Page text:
My instant reaction to what may have been the most important speech of Obama’s candidacy is that it was excellent. Not, for once, because it was all that well delivered. Especially at the beginning, he seemed not just calm and collected, as usual, but downright subdued. He got more comfortable as he went on, but the whole thing felt more like a statement announced under some duress (which I suppose it was) than a speech he was ever keen to deliver. On the substance, though, my feeling is that he hit every target. Perhaps the association with Wright will still prove to be a net negative. We will find out in due course. But I thought Obama dealt with the issues so well that, at least for me, the whole fuss over Wright might turn out to work to his advantage.
In my previous post on the Wright affair I called Obama’s first line on the matter–”I wasn’t present when he said those things”–a transparent evasion. I was very glad to see no trace of that in the speech:
I have already condemned, in unequivocal terms, the statements of Reverend Wright that have caused such controversy. For some, nagging questions remain. Did I know him to be an occasionally fierce critic of American domestic and foreign policy? Of course. Did I ever hear him make remarks that could be considered controversial while I sat in church? Yes. Did I strongly disagree with many of his political views? Absolutely – just as I’m sure many of you have heard remarks from your pastors, priests, or rabbis with which you strongly disagreed.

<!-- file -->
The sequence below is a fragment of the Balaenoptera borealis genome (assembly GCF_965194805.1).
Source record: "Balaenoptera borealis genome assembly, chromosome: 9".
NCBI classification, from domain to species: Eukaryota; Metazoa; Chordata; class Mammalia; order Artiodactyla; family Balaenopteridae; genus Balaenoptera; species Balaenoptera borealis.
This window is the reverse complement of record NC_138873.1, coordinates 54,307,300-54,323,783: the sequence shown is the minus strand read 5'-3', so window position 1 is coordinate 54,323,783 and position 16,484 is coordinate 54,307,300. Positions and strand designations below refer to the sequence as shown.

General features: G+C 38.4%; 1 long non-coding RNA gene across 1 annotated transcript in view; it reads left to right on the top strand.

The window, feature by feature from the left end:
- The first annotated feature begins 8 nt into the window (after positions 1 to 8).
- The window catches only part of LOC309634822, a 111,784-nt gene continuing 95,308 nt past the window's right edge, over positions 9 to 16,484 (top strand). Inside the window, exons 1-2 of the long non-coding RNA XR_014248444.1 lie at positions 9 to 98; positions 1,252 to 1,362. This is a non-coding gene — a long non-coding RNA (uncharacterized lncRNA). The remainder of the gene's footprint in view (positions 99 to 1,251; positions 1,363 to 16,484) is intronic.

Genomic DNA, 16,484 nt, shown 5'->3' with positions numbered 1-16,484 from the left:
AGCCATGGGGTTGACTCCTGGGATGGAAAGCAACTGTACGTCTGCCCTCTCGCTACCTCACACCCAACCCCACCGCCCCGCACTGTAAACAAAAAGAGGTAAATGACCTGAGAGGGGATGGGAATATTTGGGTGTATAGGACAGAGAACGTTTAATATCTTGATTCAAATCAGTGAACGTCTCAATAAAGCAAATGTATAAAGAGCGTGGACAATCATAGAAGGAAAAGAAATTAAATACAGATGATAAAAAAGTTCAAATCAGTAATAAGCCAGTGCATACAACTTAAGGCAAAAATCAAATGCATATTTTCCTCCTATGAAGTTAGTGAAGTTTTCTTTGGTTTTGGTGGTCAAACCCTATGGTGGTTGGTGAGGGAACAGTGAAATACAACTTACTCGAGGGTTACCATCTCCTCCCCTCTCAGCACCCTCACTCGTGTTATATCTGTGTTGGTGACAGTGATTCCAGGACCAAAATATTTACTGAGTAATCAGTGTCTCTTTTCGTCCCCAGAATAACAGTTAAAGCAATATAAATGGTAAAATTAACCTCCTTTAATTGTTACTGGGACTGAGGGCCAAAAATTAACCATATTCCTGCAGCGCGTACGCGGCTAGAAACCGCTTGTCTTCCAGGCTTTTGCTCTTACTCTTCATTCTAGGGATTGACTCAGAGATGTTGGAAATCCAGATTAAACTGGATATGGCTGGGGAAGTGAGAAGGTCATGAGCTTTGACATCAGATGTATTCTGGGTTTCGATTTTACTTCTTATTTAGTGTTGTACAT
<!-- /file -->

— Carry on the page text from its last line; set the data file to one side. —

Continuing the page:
Rather than pretending he was unaware of Wright’s views, he confronted them:
But the remarks that have caused this recent firestorm weren’t simply controversial. They weren’t simply a religious leader’s effort to speak out against perceived injustice. Instead, they expressed a profoundly distorted view of this country – a view that sees white racism as endemic, and that elevates what is wrong with America above all that we know is right with America; a view that sees the conflicts in the Middle East as rooted primarily in the actions of stalwart allies like Israel, instead of emanating from the perverse and hateful ideologies of radical Islam.
As such, Reverend Wright’s comments were not only wrong but divisive, divisive at a time when we need unity; racially charged at a time when we need to come together to solve a set of monumental problems – two wars, a terrorist threat, a falling economy, a chronic health care crisis and potentially devastating climate change; problems that are neither black or white or Latino or Asian, but rather problems that confront us all.
That seems to me exactly right. But having criticised his pastor so frontally, Obama then had to explain why he nonetheless has remained a member of his church and evidently holds the man in such high regard. He did this too–first in a very personal way, but then in an explanation that broadened out to touch on the main themes of his campaign.